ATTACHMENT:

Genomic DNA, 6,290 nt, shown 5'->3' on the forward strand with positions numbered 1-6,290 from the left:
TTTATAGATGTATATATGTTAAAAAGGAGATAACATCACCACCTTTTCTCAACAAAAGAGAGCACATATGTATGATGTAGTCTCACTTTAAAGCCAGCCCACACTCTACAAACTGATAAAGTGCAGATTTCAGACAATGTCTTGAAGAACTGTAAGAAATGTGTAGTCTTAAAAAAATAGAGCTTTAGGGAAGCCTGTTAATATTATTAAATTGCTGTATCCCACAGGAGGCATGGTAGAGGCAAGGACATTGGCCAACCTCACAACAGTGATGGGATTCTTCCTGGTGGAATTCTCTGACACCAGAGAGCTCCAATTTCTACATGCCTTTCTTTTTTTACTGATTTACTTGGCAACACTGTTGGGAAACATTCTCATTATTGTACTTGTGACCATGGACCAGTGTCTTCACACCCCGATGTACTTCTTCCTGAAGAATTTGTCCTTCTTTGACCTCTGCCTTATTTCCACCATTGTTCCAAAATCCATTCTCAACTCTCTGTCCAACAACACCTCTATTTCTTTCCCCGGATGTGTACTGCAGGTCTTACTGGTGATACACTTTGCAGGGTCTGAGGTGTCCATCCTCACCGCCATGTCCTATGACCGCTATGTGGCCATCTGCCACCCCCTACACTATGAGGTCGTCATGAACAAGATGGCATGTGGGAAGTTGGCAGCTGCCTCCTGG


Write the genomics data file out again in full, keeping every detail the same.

Genomic DNA, 6,290 nt, shown 5'->3' on the forward strand with positions numbered 1-6,290 from the left:
TTTATAGATGTATATATGTTAAAAAGGAGATAACATCACCACCTTTTCTCAACAAAAGAGAGCACATATGTATGATGTAGTCTCACTTTAAAGCCAGCCCACACTCTACAAACTGATAAAGTGCAGATTTCAGACAATGTCTTGAAGAACTGTAAGAAATGTGTAGTCTTAAAAAAATAGAGCTTTAGGGAAGCCTGTTAATATTATTAAATTGCTGTATCCCACAGGAGGCATGGTAGAGGCAAGGACATTGGCCAACCTCACAACAGTGATGGGATTCTTCCTGGTGGAATTCTCTGACACCAGAGAGCTCCAATTTCTACATGCCTTTCTTTTTTTACTGATTTACTTGGCAACACTGTTGGGAAACATTCTCATTATTGTACTTGTGACCATGGACCAGTGTCTTCACACCCCGATGTACTTCTTCCTGAAGAATTTGTCCTTCTTTGACCTCTGCCTTATTTCCACCATTGTTCCAAAATCCATTCTCAACTCTCTGTCCAACAACACCTCTATTTCTTTCCCCGGATGTGTACTGCAGGTCTTACTGGTGATACACTTTGCAGGGTCTGAGGTGTCCATCCTCACCGCCATGTCCTATGACCGCTATGTGGCCATCTGCCACCCCCTACACTATGAGGTCGTCATGAACAAGATGGCATGTGGGAAGTTGGCAGCTGCCTCCTGG